Posted on Thursday, March 10th, 2011 by Russ Fischer
Purists can argue over the identity of Sergio Leone‘s most enduring classic — I’d go with Once Upon a Time in the West — but there is little argument over which of his films had the most rocky path to a proper release. Once Upon a Time In America, starring Robert De Niro and James Woods, was drastically cut for the American release in 1984, which reportedly saddened the director to such a degree that he did not make another film before his death five years later.
The same version that played Cannes in 1984, running 229 minutes, was finally released years later. And now there are plans to restore up to forty additional minutes in order to create the longest cut of the film yet.
Sergio Leone initially envisioned Once Upon a Time in America, which spans decades as it depicts the rise within New York crime of three kids from a Jewish ghetto, as two three-hour films. The 229-minute version that eventually premiered at Cannes and was authorized by Mr. Leone was trimmed to 139 minutes for the US release. That cut is nearly unwatchable, and critics who saw both versions deemed it a tragedy. Other versions were available over the years — a three-hour cut that hit TV in the ’90s, and a 227-minute version that was nearly identical to the Cannes cut.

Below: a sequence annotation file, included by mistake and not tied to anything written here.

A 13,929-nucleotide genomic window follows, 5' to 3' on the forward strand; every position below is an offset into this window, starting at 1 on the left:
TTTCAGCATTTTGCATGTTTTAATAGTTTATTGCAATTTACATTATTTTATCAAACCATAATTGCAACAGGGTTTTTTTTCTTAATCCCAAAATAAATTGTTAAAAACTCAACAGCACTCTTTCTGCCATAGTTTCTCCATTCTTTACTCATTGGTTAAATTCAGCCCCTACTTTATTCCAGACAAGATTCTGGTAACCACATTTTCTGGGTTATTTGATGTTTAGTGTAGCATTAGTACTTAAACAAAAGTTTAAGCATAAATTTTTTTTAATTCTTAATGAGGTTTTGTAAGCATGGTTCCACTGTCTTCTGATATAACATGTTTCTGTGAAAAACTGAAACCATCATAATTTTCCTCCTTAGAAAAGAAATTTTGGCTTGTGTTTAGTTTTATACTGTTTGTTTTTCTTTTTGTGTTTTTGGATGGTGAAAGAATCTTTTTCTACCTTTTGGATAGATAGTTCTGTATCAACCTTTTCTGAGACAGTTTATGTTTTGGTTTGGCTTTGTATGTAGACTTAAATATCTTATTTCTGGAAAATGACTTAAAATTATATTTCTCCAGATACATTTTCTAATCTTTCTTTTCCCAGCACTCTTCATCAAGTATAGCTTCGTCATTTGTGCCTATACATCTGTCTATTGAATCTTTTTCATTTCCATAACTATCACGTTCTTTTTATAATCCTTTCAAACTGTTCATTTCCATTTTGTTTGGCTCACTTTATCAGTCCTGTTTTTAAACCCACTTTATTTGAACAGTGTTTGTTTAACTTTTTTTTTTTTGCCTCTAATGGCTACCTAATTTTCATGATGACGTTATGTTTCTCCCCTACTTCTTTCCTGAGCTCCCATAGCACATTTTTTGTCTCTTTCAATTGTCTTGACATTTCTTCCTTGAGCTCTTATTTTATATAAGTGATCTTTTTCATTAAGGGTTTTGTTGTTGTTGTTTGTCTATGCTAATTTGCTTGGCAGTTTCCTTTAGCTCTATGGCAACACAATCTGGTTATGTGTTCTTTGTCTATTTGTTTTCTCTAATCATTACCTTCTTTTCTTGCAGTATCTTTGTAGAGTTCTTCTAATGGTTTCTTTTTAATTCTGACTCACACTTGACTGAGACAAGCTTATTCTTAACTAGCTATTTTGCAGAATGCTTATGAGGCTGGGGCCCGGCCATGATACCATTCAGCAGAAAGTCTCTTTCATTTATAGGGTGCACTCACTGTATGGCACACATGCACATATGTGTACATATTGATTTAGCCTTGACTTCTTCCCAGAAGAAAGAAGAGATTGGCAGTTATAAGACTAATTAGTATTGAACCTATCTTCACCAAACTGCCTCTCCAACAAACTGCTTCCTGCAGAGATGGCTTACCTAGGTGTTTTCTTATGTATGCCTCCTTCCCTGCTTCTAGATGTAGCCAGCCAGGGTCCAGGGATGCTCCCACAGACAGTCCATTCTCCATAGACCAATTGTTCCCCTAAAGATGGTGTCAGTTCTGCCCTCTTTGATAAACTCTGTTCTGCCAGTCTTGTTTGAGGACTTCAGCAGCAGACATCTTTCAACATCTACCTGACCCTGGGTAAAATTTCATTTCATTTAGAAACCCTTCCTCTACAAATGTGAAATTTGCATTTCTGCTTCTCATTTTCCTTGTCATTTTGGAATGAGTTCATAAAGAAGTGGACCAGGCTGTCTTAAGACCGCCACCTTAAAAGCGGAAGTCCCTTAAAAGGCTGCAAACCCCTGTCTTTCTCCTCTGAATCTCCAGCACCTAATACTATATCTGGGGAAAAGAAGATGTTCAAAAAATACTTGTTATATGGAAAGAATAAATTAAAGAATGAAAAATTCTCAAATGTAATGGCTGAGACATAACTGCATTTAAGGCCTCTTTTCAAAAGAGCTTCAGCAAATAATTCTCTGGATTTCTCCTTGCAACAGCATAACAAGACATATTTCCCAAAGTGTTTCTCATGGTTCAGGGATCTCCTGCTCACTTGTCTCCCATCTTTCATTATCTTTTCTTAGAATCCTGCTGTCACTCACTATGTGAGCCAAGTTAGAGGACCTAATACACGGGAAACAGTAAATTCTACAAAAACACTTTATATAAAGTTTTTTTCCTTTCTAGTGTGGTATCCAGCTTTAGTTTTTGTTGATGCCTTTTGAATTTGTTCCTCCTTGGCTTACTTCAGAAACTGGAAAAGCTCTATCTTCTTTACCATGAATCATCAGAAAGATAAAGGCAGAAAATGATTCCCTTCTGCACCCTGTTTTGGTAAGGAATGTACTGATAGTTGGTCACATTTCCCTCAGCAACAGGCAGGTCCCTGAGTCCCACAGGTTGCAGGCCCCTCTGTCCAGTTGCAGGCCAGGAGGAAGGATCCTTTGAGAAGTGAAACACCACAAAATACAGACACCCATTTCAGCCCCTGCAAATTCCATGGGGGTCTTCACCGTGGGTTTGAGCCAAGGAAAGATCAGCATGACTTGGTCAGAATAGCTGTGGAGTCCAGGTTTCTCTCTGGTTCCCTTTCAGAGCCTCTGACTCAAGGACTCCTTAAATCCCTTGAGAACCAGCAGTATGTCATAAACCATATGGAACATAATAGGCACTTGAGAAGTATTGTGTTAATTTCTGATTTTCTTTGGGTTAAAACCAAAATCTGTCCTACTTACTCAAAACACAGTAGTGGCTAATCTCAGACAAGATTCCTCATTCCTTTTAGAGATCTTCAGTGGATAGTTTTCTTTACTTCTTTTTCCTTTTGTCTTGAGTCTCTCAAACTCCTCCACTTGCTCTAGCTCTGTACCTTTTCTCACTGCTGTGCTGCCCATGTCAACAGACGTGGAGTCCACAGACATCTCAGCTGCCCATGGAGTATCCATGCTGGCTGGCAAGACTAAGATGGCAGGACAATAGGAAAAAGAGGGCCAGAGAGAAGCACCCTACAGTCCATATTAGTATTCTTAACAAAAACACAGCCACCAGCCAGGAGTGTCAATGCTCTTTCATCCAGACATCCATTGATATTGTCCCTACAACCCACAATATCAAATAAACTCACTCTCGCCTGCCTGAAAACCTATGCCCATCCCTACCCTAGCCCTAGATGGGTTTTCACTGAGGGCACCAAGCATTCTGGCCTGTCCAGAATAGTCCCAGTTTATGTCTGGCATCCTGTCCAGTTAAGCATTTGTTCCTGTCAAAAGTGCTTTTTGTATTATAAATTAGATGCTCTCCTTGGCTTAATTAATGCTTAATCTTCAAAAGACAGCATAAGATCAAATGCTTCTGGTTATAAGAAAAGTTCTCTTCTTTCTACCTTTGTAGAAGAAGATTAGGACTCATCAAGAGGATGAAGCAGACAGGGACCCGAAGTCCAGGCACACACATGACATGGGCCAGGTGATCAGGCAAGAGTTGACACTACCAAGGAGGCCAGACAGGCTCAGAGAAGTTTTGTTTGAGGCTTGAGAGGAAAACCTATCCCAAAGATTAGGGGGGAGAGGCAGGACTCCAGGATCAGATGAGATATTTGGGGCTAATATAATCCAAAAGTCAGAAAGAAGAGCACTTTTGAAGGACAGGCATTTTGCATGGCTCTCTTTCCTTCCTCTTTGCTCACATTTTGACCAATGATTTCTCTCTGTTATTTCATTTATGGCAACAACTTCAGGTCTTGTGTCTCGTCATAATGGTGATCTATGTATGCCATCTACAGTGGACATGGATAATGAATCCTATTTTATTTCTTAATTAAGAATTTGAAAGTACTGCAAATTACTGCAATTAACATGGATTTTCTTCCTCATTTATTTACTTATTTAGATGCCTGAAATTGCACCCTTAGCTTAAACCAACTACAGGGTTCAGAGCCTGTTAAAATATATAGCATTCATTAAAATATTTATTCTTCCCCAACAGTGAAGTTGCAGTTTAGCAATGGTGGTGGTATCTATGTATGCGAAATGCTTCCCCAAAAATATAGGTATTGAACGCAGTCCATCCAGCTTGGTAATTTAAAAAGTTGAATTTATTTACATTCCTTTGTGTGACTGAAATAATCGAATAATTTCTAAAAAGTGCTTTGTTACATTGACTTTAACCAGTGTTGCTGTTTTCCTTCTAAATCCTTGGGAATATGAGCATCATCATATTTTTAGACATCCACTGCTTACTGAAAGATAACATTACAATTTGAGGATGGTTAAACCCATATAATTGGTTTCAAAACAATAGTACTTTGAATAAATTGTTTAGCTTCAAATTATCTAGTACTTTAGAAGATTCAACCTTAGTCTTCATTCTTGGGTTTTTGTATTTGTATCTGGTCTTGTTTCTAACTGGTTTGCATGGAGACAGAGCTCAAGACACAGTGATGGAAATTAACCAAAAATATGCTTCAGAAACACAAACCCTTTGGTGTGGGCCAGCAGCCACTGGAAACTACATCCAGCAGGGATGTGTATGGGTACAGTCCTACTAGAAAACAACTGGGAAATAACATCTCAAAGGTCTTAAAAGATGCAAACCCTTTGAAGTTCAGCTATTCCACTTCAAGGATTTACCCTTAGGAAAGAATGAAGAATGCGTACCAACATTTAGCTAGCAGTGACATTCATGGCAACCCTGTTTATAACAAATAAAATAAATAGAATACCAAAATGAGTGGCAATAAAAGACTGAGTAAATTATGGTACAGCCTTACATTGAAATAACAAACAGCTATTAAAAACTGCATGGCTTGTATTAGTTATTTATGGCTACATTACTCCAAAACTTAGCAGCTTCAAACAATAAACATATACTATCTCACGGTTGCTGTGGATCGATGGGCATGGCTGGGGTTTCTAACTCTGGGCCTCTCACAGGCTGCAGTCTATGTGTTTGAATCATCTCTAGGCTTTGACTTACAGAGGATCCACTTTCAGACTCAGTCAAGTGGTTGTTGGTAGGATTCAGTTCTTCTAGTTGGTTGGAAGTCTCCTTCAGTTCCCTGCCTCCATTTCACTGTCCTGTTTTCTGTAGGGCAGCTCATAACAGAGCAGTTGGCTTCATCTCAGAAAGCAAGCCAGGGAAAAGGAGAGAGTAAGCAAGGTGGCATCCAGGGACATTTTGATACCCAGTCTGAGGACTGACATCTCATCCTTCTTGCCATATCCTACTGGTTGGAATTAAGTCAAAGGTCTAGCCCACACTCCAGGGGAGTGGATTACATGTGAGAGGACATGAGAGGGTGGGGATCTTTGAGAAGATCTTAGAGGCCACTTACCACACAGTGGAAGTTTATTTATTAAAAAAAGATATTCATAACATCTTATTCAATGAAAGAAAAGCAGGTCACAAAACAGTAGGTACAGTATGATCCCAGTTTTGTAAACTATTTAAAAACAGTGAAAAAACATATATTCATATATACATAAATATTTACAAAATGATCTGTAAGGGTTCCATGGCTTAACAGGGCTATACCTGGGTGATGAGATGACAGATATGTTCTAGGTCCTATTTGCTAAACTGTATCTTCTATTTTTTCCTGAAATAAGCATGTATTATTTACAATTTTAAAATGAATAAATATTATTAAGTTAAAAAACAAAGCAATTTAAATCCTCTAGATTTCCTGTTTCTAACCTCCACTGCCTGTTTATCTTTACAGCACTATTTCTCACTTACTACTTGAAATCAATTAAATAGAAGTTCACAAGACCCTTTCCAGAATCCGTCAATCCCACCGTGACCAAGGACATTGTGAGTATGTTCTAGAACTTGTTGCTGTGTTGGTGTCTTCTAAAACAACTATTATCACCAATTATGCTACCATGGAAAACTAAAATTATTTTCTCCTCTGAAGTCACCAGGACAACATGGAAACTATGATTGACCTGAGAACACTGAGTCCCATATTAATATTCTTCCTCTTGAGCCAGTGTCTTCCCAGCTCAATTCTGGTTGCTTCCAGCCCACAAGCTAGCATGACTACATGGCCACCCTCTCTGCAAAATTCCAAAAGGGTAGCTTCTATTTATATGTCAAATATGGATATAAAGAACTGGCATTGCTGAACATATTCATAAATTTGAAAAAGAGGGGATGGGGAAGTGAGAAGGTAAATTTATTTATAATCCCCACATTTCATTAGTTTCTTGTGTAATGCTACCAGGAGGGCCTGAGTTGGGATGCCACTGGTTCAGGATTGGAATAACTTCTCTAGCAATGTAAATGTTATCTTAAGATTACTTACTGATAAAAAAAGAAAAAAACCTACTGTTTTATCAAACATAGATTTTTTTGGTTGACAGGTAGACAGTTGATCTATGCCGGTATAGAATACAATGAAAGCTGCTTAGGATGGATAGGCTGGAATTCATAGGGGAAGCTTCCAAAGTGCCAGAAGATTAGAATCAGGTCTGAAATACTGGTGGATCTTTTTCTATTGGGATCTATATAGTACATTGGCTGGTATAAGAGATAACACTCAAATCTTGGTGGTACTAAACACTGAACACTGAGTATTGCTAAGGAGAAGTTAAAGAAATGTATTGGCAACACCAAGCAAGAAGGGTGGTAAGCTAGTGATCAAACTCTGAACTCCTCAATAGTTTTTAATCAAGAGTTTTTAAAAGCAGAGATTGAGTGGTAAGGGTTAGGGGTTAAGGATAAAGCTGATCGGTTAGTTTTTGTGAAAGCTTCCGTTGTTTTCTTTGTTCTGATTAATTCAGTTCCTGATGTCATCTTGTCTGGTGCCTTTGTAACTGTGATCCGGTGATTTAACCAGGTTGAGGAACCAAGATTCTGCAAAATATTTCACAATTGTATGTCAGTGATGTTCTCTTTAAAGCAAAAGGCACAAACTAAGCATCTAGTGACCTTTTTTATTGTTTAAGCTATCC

A great deal of footage was shot and never used, and Italy’s Bologna Cinemetheque L’Immagine Ritrovata lab is now planning to digitally restore 40 minutes of footage to create a new cut of the film.
The director’s children, Andrea and Raffaella Leone, have bought Italian rights to the film and will hopefully premiere the new cut at either Cannes or Venice in 2012. Various releases thereafter — VOD, possibly an Italian theatrical release — are being explored.
I don’t really know how to feel about this — the extra footage would be wonderful to see, but I would almost prefer it to be presented as a standalone feature. That probably wouldn’t be as much of a financial draw, however. And there are a few places in the film, even in the longest cut, where it seemed like something was missing, and this new edit could fill in those gaps. As long as the work is done artfully — and much of the work done at the Bologna Cinemetheque L’Immagine Ritrovata is quite artful — this could be an event.
And for the historians — does Once Upon a Time in America have the longest instance of a ringing phone in cinema history? There are almost four minutes early on in the film where a ringing phone provides a sonic backdrop, and gives the first hint at one character’s guilt over his actions. It is a maddening audio trick (and the film even teases audiences partway through with the possibility of the phone being answered) but also a powerful one. The entire 229-minute cut is streaming on Netflix and I highly recommend giving it a look. [Variety]